The German-Franco project of robust UN inspections in Iraq, "although untimely, is worth considering," says Alan Posener in "Die Welt." But the manner in which the proposal has been launched, as "an idea conjured from a hat, lacks sincerity and betrays a sense of panic," he says.

This situation is also a consequence of German Chancellor Gerhard Schroeder's antiwar election ploy, which has had "ruinous consequences," he says. In fact, Posener dismisses what he calls the "unrealistic vision of Iraq acceding voluntarily to becoming a UN protectorate" as a "mirage," an illusion with no substance.


A "New York Times" editorial remarks that this month's 24th anniversary of the Ayatollah Ruhollah Khomeini's Islamic revolution has, understandably, brought little celebration in Iran. "A movement that once brought millions into the streets demanding freedom from the shah's dictatorship has gone on to oppress its young, disillusion its middle-aged veterans and silence even grand ayatollahs who question its course."

Two recent events highlight the "growing isolation" of the unelected conservative clerics that hold real power in the country, the paper says. One is the arrest and sentencing of reform strategist Abbas Abdi to seven years imprisonment for publishing a poll showing three out of four Iranians favor re-establishing diplomatic relations with Washington. Ironically, Abdi was one of the students who led the 1979 takeover of the American embassy in Tehran. Late last month, Ayatollah Hussein-Ali Montazeri-Najafabadi, once slated to be the Ayatollah Ruhollah Khomeini's successor, was freed after five years under house arrest for criticizing the conservative path Iran has followed since the revolution.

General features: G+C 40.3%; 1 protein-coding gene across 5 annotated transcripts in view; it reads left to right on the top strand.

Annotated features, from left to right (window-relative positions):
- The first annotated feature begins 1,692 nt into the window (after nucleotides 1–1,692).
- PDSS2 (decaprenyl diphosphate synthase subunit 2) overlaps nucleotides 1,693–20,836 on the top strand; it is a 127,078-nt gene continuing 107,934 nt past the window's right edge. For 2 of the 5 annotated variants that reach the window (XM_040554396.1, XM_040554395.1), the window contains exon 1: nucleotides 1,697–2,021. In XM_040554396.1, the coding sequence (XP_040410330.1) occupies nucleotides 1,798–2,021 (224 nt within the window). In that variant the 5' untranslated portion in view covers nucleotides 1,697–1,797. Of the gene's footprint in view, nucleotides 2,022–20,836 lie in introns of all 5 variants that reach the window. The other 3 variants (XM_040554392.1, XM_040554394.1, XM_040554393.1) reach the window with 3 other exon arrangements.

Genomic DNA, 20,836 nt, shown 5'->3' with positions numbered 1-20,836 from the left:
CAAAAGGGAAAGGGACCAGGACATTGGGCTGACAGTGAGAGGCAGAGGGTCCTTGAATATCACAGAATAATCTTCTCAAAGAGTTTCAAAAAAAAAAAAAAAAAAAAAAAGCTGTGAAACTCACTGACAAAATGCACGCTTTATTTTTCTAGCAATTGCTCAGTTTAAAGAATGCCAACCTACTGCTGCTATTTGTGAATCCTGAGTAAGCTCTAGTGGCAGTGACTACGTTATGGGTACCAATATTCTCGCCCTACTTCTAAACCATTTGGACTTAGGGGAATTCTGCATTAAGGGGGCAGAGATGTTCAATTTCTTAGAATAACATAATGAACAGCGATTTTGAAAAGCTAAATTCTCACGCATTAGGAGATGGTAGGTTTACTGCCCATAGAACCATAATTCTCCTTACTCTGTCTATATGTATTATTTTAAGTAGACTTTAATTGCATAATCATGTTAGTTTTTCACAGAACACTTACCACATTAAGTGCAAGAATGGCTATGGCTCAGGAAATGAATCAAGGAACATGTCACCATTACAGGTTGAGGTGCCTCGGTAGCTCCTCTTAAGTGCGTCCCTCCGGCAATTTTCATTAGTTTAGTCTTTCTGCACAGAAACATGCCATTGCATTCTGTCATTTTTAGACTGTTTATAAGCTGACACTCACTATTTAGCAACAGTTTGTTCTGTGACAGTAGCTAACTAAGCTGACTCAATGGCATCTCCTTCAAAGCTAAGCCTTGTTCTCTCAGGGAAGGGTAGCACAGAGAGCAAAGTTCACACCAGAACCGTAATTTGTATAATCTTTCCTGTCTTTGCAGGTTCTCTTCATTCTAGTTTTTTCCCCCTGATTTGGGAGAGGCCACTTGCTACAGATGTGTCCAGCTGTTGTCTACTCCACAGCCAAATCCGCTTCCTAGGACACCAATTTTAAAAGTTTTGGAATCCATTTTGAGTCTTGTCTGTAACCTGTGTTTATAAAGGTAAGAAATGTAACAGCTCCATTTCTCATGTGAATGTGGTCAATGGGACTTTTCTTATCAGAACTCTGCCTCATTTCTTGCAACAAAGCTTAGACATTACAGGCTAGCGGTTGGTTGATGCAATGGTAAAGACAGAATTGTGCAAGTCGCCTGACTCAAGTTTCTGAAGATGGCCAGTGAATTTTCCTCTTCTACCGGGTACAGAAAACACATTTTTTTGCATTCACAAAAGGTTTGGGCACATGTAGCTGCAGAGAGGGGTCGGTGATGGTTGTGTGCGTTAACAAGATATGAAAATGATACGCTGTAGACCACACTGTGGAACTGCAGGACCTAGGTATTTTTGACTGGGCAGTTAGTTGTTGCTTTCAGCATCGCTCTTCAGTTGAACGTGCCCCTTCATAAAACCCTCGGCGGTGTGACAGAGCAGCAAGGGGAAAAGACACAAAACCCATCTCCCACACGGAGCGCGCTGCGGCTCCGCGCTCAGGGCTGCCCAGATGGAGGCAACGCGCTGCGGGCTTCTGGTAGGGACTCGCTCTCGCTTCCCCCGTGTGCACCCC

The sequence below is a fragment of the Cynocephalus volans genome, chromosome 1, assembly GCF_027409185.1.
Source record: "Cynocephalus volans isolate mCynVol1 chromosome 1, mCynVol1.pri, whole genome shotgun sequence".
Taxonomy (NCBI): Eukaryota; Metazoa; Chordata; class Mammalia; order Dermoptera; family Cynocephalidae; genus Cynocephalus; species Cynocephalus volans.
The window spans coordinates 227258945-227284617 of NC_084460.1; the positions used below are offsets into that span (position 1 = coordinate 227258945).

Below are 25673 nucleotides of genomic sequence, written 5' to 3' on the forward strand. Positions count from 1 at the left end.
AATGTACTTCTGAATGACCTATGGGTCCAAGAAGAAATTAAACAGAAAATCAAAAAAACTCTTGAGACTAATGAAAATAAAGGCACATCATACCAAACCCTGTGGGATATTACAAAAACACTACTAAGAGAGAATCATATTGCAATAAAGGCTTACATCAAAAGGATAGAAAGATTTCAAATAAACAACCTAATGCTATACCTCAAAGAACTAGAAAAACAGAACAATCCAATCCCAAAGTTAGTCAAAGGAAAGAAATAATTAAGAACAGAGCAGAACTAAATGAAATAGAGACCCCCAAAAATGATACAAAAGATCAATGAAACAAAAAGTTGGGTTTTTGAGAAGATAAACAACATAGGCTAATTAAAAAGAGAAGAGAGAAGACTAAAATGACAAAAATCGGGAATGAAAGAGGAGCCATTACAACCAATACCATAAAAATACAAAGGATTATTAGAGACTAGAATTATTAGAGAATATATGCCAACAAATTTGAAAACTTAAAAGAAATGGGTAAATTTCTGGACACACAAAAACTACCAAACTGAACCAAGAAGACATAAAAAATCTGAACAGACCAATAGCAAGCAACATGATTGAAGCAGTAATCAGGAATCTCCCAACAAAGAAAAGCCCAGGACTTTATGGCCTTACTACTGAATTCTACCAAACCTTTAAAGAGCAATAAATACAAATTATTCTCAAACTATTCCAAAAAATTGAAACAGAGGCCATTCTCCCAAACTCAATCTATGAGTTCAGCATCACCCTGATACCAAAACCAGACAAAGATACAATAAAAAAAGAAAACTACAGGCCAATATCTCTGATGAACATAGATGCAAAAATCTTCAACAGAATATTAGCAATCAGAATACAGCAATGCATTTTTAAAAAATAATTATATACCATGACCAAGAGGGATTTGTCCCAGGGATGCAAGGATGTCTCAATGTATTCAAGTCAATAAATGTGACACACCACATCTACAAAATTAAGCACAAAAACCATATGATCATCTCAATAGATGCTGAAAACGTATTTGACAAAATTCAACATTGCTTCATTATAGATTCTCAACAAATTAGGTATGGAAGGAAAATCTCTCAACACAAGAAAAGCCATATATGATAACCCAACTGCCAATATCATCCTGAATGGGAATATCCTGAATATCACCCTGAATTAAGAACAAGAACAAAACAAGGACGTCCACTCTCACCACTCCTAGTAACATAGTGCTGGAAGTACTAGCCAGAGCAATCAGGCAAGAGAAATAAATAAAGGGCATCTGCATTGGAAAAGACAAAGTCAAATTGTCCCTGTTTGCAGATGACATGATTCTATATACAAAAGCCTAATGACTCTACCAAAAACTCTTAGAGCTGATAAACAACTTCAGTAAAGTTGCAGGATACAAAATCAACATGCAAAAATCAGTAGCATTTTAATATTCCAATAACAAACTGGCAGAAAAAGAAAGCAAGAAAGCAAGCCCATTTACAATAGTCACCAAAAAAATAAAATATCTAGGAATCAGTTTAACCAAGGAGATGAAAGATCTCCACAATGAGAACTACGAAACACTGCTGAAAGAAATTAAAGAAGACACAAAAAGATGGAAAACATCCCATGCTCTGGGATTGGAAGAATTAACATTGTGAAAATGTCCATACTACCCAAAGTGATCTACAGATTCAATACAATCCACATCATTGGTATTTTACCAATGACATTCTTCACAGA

But the paper says the "biggest threat to continued clerical dictatorship comes from young Iranians," most of whom are under 30. "For them, the rule of the mullahs has meant stunted job and housing prospects and furtive social lives...[The] mullahs believe that by jailing people like Abbas Abdi they can delay needed changes indefinitely. They are wrong," the paper says.